Vladimir Putin’s latest wheeze – the bizarre, half empty “humanitarian convoy” of nearly 300 hastily painted military trucks, which were trundling around southern Russia last week looking for the way into Ukraine – was seen by most commentators merely as a rather farcical sideshow to a conflict that has already seen more than its share of genuine tragedy.
Of course, the convoy is part of a much wider Kremlin campaign of deception and disinformation – the famed Maskirovka – along with the deadpan denials of the seemingly obvious by Putin and his cronies, and the hoary old tactic of accusing its opponents of its own misdeeds. No untruth, it seems, is too brazen or implausible to pass Moscow’s lips.
But, step away from the contemporary tragedy for a moment and you will see a rich tradition of Kremlin mendacity, some of which – with the benefit of hindsight – might be seen as darkly comic. In 1968, for instance, Soviet troops invading rebel Czechoslovakia were proclaimed to have been arriving “by invitation” of the Prague government, though no-one seems to have informed those same Czech ministers of their saviours’ arrival.
The early phase of World War Two, however – the now largely forgotten period of Nazi-Soviet collaboration – was perhaps the high-point of Soviet sophistry. When the Red Army invaded eastern Poland in mid-September 1939, for instance, the Polish ambassador in Moscow was called to the Kremlin and summarily informed that the country that he represented had ceased to exist. In truth, Poland fought on for another 3 weeks.
In addition, he learned that the Soviet invasion of his country had a “humanitarian” motive. The Red Army was not moving to seize land, perish the thought, it was marching to the aid of Soviet “brothers of the same blood” – Byelorussians and Ukrainians – supposedly marooned by Poland’s mythical collapse. The parallel to events in modern Ukraine could not be more obvious.
When Red Army troops then invaded Finland two months later, they also did so on the basis of a Kremlin fib. On 30 November, the Soviet border post at Mainila came under artillery fire, causing the deaths of four Red Army men. Moscow was duly outraged and declared war on the perfidious Finns… despite the fact that Finland had previously withdrawn its limited artillery pieces away from the front line, leaving Mainila within range only of Soviet guns. A classic ‘false-flag’ operation, the Mainila Incident came straight from the Kremlin playbook.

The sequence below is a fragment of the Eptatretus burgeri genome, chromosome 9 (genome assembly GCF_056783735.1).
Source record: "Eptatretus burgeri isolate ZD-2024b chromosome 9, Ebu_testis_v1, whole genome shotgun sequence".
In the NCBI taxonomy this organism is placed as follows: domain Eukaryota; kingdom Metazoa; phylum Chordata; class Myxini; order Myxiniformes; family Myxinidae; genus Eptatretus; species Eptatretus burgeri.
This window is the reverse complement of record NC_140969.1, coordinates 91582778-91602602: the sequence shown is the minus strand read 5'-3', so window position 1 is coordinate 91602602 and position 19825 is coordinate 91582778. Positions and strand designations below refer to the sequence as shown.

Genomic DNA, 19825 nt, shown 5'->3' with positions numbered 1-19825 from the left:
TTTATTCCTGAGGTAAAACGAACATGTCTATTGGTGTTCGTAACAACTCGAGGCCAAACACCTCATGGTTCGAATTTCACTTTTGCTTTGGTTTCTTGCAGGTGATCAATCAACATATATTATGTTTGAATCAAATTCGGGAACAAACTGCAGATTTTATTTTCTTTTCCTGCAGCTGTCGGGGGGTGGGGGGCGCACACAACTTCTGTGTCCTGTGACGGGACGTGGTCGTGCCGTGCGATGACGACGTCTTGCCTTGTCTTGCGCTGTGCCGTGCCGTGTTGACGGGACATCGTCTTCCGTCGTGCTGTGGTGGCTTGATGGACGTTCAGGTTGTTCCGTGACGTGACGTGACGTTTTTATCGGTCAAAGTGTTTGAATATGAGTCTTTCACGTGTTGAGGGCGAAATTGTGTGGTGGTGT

With war then underway in Finland, the Soviet deceptions continued. The “humanitarian” ruse was a favourite. When Red Army bombing of Finland was reported in the USSR by Soviet Foreign Minister Molotov as airdrops of food supplies to supposedly starving Finnish civilians, the Finns could only respond with ironic humour and ridicule. Soviet bombs were thus christened “Molotov Breadbaskets” by the Finns, and the humble petrol bombs with which they were valiantly battling Soviet tanks were dubbed “Molotov Cocktails”, as – it was said – a ‘drink to go with the food’. The name stuck.
A season later, in the Soviet occupation of the Baltic States, the Kremlin’s justifications had become faintly ridiculous. In Lithuania, for instance, the ‘last straw’ for Moscow was the alleged kidnap and murder of a Red Army officer named Butaev. The truth, however – long forgotten after the tanks had rolled – was that Butaev had deserted and shacked up with his Lithuanian girlfriend, and had then committed suicide rather than go back to the Red Army. Similarly convoluted stories, as well as the now-obligatory border provocations, accompanied Moscow’s occupations of Latvia and Estonia.
It is a truism that the first casualty of war is truth, but official, blatant mendacity on this scale still has the power to surprise even our own hardened, cynical age. Of course, lying was very much the spirit of the totalitarian age. Hitler was just as adept at it as Stalin was: every Mainila Incident had its Gleiwitz Incident (the excuse engineered by the SS for the invasion of Poland).
But what surprises us most, perhaps, is that this is still going on. The Soviet Union at least had the fig-leaf of its odious ideology to excuse its sometimes imaginative distortions of the truth; Mr Putin has no such defence. The Kremlin still seems to fib, obfuscate and dissemble, appearing to care little for the plausibility of their denials: the “humanitarian aid”, it seems, keeps on rolling.